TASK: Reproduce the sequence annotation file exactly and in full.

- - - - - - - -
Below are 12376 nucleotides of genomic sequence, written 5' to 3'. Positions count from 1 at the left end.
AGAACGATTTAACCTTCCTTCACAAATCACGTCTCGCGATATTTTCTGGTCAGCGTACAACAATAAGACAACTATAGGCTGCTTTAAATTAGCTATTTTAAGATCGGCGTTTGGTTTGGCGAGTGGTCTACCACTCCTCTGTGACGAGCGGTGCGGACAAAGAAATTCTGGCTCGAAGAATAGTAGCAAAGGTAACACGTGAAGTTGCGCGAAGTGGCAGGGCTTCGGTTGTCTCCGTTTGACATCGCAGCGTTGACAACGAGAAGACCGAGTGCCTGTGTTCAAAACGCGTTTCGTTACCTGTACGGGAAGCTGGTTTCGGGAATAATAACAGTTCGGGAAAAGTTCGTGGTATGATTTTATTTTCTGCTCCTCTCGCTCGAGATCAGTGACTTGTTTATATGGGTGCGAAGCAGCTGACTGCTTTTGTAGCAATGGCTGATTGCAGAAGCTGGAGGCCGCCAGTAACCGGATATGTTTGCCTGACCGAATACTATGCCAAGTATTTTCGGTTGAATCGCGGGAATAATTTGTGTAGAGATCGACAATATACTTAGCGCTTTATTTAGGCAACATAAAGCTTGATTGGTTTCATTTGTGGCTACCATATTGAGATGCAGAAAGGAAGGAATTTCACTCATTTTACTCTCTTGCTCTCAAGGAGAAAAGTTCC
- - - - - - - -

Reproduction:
Below are 12376 nucleotides of genomic sequence, written 5' to 3'. Positions count from 1 at the left end.
AGAACGATTTAACCTTCCTTCACAAATCACGTCTCGCGATATTTTCTGGTCAGCGTACAACAATAAGACAACTATAGGCTGCTTTAAATTAGCTATTTTAAGATCGGCGTTTGGTTTGGCGAGTGGTCTACCACTCCTCTGTGACGAGCGGTGCGGACAAAGAAATTCTGGCTCGAAGAATAGTAGCAAAGGTAACACGTGAAGTTGCGCGAAGTGGCAGGGCTTCGGTTGTCTCCGTTTGACATCGCAGCGTTGACAACGAGAAGACCGAGTGCCTGTGTTCAAAACGCGTTTCGTTACCTGTACGGGAAGCTGGTTTCGGGAATAATAACAGTTCGGGAAAAGTTCGTGGTATGATTTTATTTTCTGCTCCTCTCGCTCGAGATCAGTGACTTGTTTATATGGGTGCGAAGCAGCTGACTGCTTTTGTAGCAATGGCTGATTGCAGAAGCTGGAGGCCGCCAGTAACCGGATATGTTTGCCTGACCGAATACTATGCCAAGTATTTTCGGTTGAATCGCGGGAATAATTTGTGTAGAGATCGACAATATACTTAGCGCTTTATTTAGGCAACATAAAGCTTGATTGGTTTCATTTGTGGCTACCATATTGAGATGCAGAAAGGAAGGAATTTCACTCATTTTACTCTCTTGCTCTCAAGGAGAAAAGTTCC